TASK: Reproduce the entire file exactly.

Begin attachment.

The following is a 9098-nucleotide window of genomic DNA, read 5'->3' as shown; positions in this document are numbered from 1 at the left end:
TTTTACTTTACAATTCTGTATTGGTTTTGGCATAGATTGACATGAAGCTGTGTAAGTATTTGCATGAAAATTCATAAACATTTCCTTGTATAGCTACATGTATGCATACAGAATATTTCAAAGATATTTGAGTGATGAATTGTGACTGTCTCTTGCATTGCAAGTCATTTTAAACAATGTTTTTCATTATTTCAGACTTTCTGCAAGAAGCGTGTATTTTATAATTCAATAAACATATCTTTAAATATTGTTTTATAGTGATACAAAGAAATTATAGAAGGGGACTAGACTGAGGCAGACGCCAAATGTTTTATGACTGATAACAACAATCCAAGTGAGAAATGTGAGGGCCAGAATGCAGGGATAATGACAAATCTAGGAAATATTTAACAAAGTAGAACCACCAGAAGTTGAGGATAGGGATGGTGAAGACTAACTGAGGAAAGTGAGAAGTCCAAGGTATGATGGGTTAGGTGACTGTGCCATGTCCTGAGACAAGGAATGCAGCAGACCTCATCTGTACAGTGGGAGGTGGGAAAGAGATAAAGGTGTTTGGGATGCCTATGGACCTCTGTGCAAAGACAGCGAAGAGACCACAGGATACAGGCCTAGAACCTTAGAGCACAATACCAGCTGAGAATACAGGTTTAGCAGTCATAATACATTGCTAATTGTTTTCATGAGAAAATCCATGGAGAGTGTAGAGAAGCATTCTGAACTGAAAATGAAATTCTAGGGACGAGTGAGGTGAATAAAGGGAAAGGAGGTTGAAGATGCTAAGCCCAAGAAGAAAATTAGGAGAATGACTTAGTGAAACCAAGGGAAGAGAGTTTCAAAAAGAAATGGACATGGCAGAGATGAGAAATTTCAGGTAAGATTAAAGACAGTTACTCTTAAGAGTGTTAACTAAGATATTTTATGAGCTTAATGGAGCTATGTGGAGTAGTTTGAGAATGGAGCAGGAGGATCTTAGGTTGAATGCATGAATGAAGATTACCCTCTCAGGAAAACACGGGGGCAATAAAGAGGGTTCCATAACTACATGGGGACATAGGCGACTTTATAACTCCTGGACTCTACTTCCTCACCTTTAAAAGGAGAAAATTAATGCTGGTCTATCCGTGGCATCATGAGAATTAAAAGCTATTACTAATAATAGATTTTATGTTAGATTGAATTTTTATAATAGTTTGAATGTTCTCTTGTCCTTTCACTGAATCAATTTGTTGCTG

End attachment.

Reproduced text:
The following is a 9098-nucleotide window of genomic DNA, read 5'->3' as shown; positions in this document are numbered from 1 at the left end:
TTTTACTTTACAATTCTGTATTGGTTTTGGCATAGATTGACATGAAGCTGTGTAAGTATTTGCATGAAAATTCATAAACATTTCCTTGTATAGCTACATGTATGCATACAGAATATTTCAAAGATATTTGAGTGATGAATTGTGACTGTCTCTTGCATTGCAAGTCATTTTAAACAATGTTTTTCATTATTTCAGACTTTCTGCAAGAAGCGTGTATTTTATAATTCAATAAACATATCTTTAAATATTGTTTTATAGTGATACAAAGAAATTATAGAAGGGGACTAGACTGAGGCAGACGCCAAATGTTTTATGACTGATAACAACAATCCAAGTGAGAAATGTGAGGGCCAGAATGCAGGGATAATGACAAATCTAGGAAATATTTAACAAAGTAGAACCACCAGAAGTTGAGGATAGGGATGGTGAAGACTAACTGAGGAAAGTGAGAAGTCCAAGGTATGATGGGTTAGGTGACTGTGCCATGTCCTGAGACAAGGAATGCAGCAGACCTCATCTGTACAGTGGGAGGTGGGAAAGAGATAAAGGTGTTTGGGATGCCTATGGACCTCTGTGCAAAGACAGCGAAGAGACCACAGGATACAGGCCTAGAACCTTAGAGCACAATACCAGCTGAGAATACAGGTTTAGCAGTCATAATACATTGCTAATTGTTTTCATGAGAAAATCCATGGAGAGTGTAGAGAAGCATTCTGAACTGAAAATGAAATTCTAGGGACGAGTGAGGTGAATAAAGGGAAAGGAGGTTGAAGATGCTAAGCCCAAGAAGAAAATTAGGAGAATGACTTAGTGAAACCAAGGGAAGAGAGTTTCAAAAAGAAATGGACATGGCAGAGATGAGAAATTTCAGGTAAGATTAAAGACAGTTACTCTTAAGAGTGTTAACTAAGATATTTTATGAGCTTAATGGAGCTATGTGGAGTAGTTTGAGAATGGAGCAGGAGGATCTTAGGTTGAATGCATGAATGAAGATTACCCTCTCAGGAAAACACGGGGGCAATAAAGAGGGTTCCATAACTACATGGGGACATAGGCGACTTTATAACTCCTGGACTCTACTTCCTCACCTTTAAAAGGAGAAAATTAATGCTGGTCTATCCGTGGCATCATGAGAATTAAAAGCTATTACTAATAATAGATTTTATGTTAGATTGAATTTTTATAATAGTTTGAATGTTCTCTTGTCCTTTCACTGAATCAATTTGTTGCTG